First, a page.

Ethics approval and consent to participate

The study was conducted in compliance with country-specific laws and regulatory requirements. The conduct of the study also adhered to the GCP principles laid out by the International Conference on Harmonization (ICH) and the Declaration of Helsinki. The local IRB in Uganda at Uganda Virus Research Institute (GC/127/16/08/527) and the Uganda National Council for Science and Technology (HS1886) approved the study protocol and informed consent forms prior to enrolment. We obtained informed consent for all participants and as per the guidelines of Uganda National Council of Science and Technology (UNCST) including the “emancipated minors”.


Between the period November 2016 to February 2019, a total of 757 were cumulatively assessed for eligibility of whom 706 were eligible for randomization. A total of 51 participants were screened out. Out of the 706, a total of 644 were randomized of whom 600 (93.2%) were included in the probable depression analysis. Details Fig 1.

Baseline characteristics

A total of 600 participants were included in the statistical analysis. The mean (±SD) age of study participants was 20.4 (± 2.44) years, with slightly more than a half [325 (54%)] aged between 20–24 years. Three hundred and thirty-three (56%) reported primary level as the highest level of education, 317 (53%) reported to have ever experienced physical violence from their sexual partner, 261(44%) reported to have had sex with 5–49 male sex partners. Three hundred eighty-two (64%) participants reported condom use during their last sex intercourse encounter before interviews. Please see details in Table 1.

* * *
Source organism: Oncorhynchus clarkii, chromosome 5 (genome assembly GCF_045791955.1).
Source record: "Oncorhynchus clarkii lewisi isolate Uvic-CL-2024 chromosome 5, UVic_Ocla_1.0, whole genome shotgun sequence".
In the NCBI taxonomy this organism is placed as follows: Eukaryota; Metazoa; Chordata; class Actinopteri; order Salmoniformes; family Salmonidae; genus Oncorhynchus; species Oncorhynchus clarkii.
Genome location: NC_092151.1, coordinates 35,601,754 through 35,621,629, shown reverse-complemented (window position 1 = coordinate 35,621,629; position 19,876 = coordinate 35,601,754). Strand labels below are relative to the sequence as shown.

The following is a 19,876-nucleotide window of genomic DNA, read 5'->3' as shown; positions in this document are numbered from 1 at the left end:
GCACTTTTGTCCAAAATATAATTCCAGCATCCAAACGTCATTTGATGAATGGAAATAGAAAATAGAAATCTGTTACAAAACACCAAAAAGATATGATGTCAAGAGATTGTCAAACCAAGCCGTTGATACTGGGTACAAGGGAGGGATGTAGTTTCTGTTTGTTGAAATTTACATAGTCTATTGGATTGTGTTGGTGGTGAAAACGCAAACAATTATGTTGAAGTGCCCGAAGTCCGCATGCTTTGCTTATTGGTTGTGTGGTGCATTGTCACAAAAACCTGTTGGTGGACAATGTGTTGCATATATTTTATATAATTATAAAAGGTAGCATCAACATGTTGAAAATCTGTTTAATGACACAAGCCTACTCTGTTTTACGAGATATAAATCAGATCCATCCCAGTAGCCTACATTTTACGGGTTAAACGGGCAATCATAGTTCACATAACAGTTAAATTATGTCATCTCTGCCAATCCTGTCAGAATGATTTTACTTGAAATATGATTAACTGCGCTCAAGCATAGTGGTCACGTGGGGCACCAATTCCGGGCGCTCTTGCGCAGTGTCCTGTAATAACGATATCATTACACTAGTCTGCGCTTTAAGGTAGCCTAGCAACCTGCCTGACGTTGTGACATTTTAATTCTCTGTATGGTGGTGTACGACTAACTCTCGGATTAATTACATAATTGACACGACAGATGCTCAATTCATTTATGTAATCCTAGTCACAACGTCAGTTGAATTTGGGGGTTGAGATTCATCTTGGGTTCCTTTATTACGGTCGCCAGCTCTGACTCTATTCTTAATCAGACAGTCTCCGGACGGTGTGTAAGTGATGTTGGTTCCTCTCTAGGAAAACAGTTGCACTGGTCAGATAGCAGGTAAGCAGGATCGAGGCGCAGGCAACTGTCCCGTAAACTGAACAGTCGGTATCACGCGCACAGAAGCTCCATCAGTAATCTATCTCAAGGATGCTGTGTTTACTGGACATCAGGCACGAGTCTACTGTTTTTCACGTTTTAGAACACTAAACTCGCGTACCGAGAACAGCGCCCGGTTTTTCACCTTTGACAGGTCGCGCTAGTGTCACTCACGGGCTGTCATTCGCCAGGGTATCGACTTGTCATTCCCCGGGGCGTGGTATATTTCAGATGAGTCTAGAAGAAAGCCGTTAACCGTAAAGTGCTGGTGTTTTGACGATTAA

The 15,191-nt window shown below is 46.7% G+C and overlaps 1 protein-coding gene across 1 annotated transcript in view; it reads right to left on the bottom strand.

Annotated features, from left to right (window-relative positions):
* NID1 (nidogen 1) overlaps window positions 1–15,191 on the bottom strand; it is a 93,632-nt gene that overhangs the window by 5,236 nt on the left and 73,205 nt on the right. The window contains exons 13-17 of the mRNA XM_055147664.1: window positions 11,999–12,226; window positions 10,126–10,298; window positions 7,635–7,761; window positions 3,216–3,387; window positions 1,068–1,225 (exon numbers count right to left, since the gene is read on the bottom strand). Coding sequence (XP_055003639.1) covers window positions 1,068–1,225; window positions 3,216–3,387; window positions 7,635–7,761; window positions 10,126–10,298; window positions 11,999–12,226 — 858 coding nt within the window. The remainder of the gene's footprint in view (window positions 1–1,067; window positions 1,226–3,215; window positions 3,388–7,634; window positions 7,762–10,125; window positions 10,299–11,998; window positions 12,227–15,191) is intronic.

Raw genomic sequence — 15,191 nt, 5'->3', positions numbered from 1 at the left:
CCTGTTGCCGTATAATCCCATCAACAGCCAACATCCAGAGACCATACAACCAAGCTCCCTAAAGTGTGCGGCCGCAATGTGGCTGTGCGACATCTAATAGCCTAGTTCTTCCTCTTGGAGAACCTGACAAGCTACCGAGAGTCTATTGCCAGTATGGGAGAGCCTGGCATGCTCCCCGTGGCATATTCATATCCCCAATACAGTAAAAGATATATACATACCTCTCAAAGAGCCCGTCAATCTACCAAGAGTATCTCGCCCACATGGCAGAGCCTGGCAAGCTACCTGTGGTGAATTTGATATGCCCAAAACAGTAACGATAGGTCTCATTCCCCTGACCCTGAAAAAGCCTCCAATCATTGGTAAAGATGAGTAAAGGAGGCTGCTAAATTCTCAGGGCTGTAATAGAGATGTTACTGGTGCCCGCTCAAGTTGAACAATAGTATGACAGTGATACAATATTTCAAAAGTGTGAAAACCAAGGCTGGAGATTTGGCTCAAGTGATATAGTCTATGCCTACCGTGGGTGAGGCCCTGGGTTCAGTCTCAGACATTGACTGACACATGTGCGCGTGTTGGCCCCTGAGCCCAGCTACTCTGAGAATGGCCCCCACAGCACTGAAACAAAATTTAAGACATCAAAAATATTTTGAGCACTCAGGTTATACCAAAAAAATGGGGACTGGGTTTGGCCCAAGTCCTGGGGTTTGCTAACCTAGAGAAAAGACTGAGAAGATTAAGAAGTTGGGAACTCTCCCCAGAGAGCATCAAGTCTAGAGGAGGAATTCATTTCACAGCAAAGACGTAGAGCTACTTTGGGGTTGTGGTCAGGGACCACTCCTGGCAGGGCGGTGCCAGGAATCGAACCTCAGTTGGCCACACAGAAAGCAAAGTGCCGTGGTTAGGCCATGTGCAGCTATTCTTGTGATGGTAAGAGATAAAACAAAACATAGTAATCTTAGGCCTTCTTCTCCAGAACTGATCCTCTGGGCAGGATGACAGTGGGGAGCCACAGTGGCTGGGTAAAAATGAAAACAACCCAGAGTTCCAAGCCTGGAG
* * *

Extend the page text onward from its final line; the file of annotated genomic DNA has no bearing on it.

Table 1. Descriptive and multivariable regression model of the factors associated with mean HSCL depression symptoms score among young women at high risk aged 15–24 years in Kampala, Uganda.

Prevalence of probable depression and factors associated with mean

HSCL depression score.